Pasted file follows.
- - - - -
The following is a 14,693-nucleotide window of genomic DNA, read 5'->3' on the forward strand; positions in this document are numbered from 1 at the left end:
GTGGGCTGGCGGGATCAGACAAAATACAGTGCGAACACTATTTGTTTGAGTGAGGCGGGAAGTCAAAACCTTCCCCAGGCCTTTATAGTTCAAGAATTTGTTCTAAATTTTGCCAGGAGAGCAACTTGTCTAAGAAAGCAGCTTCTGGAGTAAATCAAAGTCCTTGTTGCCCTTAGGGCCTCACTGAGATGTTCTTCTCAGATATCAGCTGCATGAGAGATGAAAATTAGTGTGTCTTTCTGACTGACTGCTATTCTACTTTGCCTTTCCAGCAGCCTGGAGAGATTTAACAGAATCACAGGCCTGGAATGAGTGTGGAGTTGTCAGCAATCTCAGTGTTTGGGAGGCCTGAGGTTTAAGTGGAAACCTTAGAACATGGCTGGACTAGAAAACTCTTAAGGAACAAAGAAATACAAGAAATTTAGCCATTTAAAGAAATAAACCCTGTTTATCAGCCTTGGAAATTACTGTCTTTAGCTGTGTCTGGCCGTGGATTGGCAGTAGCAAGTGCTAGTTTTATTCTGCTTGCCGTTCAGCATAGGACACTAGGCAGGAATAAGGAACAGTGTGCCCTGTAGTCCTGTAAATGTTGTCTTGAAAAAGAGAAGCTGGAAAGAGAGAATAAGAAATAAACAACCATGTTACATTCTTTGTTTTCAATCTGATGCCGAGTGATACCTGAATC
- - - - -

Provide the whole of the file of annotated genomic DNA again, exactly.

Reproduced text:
The following is a 14,693-nucleotide window of genomic DNA, read 5'->3' on the forward strand; positions in this document are numbered from 1 at the left end:
GTGGGCTGGCGGGATCAGACAAAATACAGTGCGAACACTATTTGTTTGAGTGAGGCGGGAAGTCAAAACCTTCCCCAGGCCTTTATAGTTCAAGAATTTGTTCTAAATTTTGCCAGGAGAGCAACTTGTCTAAGAAAGCAGCTTCTGGAGTAAATCAAAGTCCTTGTTGCCCTTAGGGCCTCACTGAGATGTTCTTCTCAGATATCAGCTGCATGAGAGATGAAAATTAGTGTGTCTTTCTGACTGACTGCTATTCTACTTTGCCTTTCCAGCAGCCTGGAGAGATTTAACAGAATCACAGGCCTGGAATGAGTGTGGAGTTGTCAGCAATCTCAGTGTTTGGGAGGCCTGAGGTTTAAGTGGAAACCTTAGAACATGGCTGGACTAGAAAACTCTTAAGGAACAAAGAAATACAAGAAATTTAGCCATTTAAAGAAATAAACCCTGTTTATCAGCCTTGGAAATTACTGTCTTTAGCTGTGTCTGGCCGTGGATTGGCAGTAGCAAGTGCTAGTTTTATTCTGCTTGCCGTTCAGCATAGGACACTAGGCAGGAATAAGGAACAGTGTGCCCTGTAGTCCTGTAAATGTTGTCTTGAAAAAGAGAAGCTGGAAAGAGAGAATAAGAAATAAACAACCATGTTACATTCTTTGTTTTCAATCTGATGCCGAGTGATACCTGAATC